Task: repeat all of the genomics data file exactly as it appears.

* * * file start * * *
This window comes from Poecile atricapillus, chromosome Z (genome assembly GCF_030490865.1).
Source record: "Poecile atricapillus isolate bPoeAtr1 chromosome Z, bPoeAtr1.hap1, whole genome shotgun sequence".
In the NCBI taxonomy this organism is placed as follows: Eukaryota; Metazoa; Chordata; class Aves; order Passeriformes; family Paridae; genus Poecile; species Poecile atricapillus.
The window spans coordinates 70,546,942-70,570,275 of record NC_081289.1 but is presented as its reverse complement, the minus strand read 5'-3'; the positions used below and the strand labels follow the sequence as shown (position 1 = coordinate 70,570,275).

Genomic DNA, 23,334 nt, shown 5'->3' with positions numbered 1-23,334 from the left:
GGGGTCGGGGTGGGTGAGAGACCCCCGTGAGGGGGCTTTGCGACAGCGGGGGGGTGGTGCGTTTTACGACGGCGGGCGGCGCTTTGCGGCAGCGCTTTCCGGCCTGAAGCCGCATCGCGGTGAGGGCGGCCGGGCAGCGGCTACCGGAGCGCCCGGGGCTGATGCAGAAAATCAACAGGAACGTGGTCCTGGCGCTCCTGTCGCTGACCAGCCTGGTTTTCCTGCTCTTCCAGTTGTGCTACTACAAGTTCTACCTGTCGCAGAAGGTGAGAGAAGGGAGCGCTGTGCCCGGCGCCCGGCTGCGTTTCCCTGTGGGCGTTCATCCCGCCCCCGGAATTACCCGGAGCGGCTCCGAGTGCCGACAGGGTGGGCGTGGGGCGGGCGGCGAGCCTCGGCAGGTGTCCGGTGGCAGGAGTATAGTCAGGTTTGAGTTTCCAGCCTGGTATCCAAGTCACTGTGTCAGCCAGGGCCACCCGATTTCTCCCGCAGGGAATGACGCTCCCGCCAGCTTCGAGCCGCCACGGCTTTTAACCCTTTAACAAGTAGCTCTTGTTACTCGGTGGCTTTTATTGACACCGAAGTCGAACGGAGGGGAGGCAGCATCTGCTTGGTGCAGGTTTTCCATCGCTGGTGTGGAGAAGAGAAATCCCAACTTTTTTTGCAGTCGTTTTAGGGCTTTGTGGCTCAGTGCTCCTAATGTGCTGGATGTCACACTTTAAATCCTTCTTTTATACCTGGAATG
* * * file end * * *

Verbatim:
This window comes from Poecile atricapillus, chromosome Z (genome assembly GCF_030490865.1).
Source record: "Poecile atricapillus isolate bPoeAtr1 chromosome Z, bPoeAtr1.hap1, whole genome shotgun sequence".
In the NCBI taxonomy this organism is placed as follows: Eukaryota; Metazoa; Chordata; class Aves; order Passeriformes; family Paridae; genus Poecile; species Poecile atricapillus.
The window spans coordinates 70,546,942-70,570,275 of record NC_081289.1 but is presented as its reverse complement, the minus strand read 5'-3'; the positions used below and the strand labels follow the sequence as shown (position 1 = coordinate 70,570,275).

Genomic DNA, 23,334 nt, shown 5'->3' with positions numbered 1-23,334 from the left:
GGGGTCGGGGTGGGTGAGAGACCCCCGTGAGGGGGCTTTGCGACAGCGGGGGGGTGGTGCGTTTTACGACGGCGGGCGGCGCTTTGCGGCAGCGCTTTCCGGCCTGAAGCCGCATCGCGGTGAGGGCGGCCGGGCAGCGGCTACCGGAGCGCCCGGGGCTGATGCAGAAAATCAACAGGAACGTGGTCCTGGCGCTCCTGTCGCTGACCAGCCTGGTTTTCCTGCTCTTCCAGTTGTGCTACTACAAGTTCTACCTGTCGCAGAAGGTGAGAGAAGGGAGCGCTGTGCCCGGCGCCCGGCTGCGTTTCCCTGTGGGCGTTCATCCCGCCCCCGGAATTACCCGGAGCGGCTCCGAGTGCCGACAGGGTGGGCGTGGGGCGGGCGGCGAGCCTCGGCAGGTGTCCGGTGGCAGGAGTATAGTCAGGTTTGAGTTTCCAGCCTGGTATCCAAGTCACTGTGTCAGCCAGGGCCACCCGATTTCTCCCGCAGGGAATGACGCTCCCGCCAGCTTCGAGCCGCCACGGCTTTTAACCCTTTAACAAGTAGCTCTTGTTACTCGGTGGCTTTTATTGACACCGAAGTCGAACGGAGGGGAGGCAGCATCTGCTTGGTGCAGGTTTTCCATCGCTGGTGTGGAGAAGAGAAATCCCAACTTTTTTTGCAGTCGTTTTAGGGCTTTGTGGCTCAGTGCTCCTAATGTGCTGGATGTCACACTTTAAATCCTTCTTTTATACCTGGAATG